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with smart machines that turn housework into house play. more saving. more doing. that's the power of the home depot. right now, save $600 on this maytag french door refrigerator, just $1,598. s from from the supreme court the long awaited decision on immigration is in. help uphold the one that calls for police it to check the immigration status of people that they stop. there are a lot of questions about the political implications in an election year where the latino vote will play a crucial vote. mari maria, pick up on what e.j. was saying. he talked p about the message that we hear from mitt romney is that we want to focus on the economy. if you talk to the romney campaign people, what she will say is that ultimately what matters to the latino voters is the economy.
in the end supreme court rulings and immigration status will play barely at the margins that this is an election for latinos like everybody else about the economy. is the campaign right about that? >> the economy and jobs are the number one issue for the community. however it's difficult to have a conversation with the constituencies when they believe you don't like them and don't address their issue. the fact that the narrative that mitt romney that says the arizona law is a model for immigration law around the country is a big problem, and that's why he had a difficult time basically to pivot from his immigration stance to talking about the economy within the latino community because he's not clear with where he stands with the latino community. even the fact that marco rubio promised to introduce the dream act to make it -- not create a stop gap measure like the president had but create long-term policies through congress and the fact that rubio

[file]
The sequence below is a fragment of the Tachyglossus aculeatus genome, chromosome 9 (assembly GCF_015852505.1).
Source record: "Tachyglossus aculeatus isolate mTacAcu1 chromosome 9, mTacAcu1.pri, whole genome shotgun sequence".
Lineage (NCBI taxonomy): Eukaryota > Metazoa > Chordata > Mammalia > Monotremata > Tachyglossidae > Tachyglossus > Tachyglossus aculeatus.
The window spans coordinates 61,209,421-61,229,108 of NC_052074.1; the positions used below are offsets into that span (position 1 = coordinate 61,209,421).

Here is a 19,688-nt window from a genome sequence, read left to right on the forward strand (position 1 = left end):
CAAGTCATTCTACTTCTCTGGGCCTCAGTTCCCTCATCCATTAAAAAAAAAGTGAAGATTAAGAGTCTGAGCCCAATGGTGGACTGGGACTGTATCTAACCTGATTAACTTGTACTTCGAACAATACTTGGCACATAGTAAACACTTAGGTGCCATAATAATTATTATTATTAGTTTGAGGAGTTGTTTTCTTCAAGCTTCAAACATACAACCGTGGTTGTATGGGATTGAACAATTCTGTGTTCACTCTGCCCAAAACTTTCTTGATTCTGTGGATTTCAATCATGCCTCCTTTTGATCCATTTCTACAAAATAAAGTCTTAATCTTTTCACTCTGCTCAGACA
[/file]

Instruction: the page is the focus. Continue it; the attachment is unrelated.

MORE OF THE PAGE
stopped that puts romney in a difficult position. >> we're going to take another quick break. we'll come back with a congressman very active and vocal about the supreme court case. we'll be right back. ttrader streaming quotes, any way you want. fully customize it for your trading process -- from thought to trade, on every screen. and all in real time. which makes it just like having your own trading floor, right at your fingertips. [ rodger ] at scottrade, seven dollar trades are just the start. try our easy-to-use scottrader streaming quotes. it's another reason more investors are saying... [ all ] i'm with scottrade. it's another reason more investors are saying... how mbefore you do constipation do yosomething different?... when you feel your first signs, try miralax. unlike other laxatives, miralax empowers the water you drink to do more.
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there's cases the supreme court has to heal on the issue of racial profiling and discrimination, but this section was a wrong decision on the part of the court. i wish it would have struck down all of them. that would have been consistent and would have been a really strong affirmation that congress do its job and come up with with something humane and comprehensive for the entire country. >> in an hour mitt romney will land in your state. he has a fund-raiser there later, so we'll wait to see if he has any reaction to this. what do you think the political implications are? >> well, the political implications are that, you know, people running for congress better talk about something other than debating about immigrants in this country and talk about reform. the court admonished congress
for not doing its job. mitt landing in arizona is interesting because he called 1070 a model for immigration reform across this country. i wonder what he will say now when three parts are found unconstitutional. 2-b continues to and we will continue to fight that both through legislation, through the political side and judicial side. that is a problematic point, and its application is also going to generate more lawsuits in the future. >> congress grijalva, thank you so much for rushing to the camera. >> thank you for the invite. very kind. >> that wraps up this hour. thomts roberts is up next. thomts. >> on the agenda next hour, more reaction from the breaking news from the supreme court. they're living the papers please policy intact, the raekdz from the white house and the romney campaign and i have a full
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breaking news from the u.s. supreme court which has just struck down three out of four provisions in the arizona immigration law. it's the first politically explosive decision from the high kourtd, which is also planning to issue a ruling this week, the affordable health care act. jan brewer called it a victory for the rule of law. she issued a statement a short time ago.